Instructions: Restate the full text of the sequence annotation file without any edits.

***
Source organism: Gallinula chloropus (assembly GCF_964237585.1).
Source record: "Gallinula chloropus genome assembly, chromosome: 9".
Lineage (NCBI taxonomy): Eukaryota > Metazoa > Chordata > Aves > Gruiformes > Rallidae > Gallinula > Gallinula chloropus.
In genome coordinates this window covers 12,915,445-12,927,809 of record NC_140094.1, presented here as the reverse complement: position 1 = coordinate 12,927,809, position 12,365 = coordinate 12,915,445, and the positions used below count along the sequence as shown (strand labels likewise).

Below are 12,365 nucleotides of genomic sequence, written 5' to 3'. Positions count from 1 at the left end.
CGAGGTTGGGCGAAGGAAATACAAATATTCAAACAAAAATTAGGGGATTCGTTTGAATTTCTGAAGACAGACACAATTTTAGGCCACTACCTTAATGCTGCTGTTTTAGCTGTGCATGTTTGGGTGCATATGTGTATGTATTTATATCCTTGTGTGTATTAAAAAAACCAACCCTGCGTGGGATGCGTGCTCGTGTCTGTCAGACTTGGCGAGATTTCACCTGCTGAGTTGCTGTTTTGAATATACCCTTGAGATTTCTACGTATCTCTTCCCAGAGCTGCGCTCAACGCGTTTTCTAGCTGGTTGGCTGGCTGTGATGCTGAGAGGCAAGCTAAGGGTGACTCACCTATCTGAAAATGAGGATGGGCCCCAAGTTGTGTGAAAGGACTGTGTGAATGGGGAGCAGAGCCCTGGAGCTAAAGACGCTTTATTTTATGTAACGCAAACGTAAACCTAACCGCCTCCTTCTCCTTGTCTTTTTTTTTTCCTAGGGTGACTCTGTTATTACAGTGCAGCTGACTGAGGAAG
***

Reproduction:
Source organism: Gallinula chloropus (assembly GCF_964237585.1).
Source record: "Gallinula chloropus genome assembly, chromosome: 9".
Lineage (NCBI taxonomy): Eukaryota > Metazoa > Chordata > Aves > Gruiformes > Rallidae > Gallinula > Gallinula chloropus.
In genome coordinates this window covers 12,915,445-12,927,809 of record NC_140094.1, presented here as the reverse complement: position 1 = coordinate 12,927,809, position 12,365 = coordinate 12,915,445, and the positions used below count along the sequence as shown (strand labels likewise).

Below are 12,365 nucleotides of genomic sequence, written 5' to 3'. Positions count from 1 at the left end.
CGAGGTTGGGCGAAGGAAATACAAATATTCAAACAAAAATTAGGGGATTCGTTTGAATTTCTGAAGACAGACACAATTTTAGGCCACTACCTTAATGCTGCTGTTTTAGCTGTGCATGTTTGGGTGCATATGTGTATGTATTTATATCCTTGTGTGTATTAAAAAAACCAACCCTGCGTGGGATGCGTGCTCGTGTCTGTCAGACTTGGCGAGATTTCACCTGCTGAGTTGCTGTTTTGAATATACCCTTGAGATTTCTACGTATCTCTTCCCAGAGCTGCGCTCAACGCGTTTTCTAGCTGGTTGGCTGGCTGTGATGCTGAGAGGCAAGCTAAGGGTGACTCACCTATCTGAAAATGAGGATGGGCCCCAAGTTGTGTGAAAGGACTGTGTGAATGGGGAGCAGAGCCCTGGAGCTAAAGACGCTTTATTTTATGTAACGCAAACGTAAACCTAACCGCCTCCTTCTCCTTGTCTTTTTTTTTTCCTAGGGTGACTCTGTTATTACAGTGCAGCTGACTGAGGAAG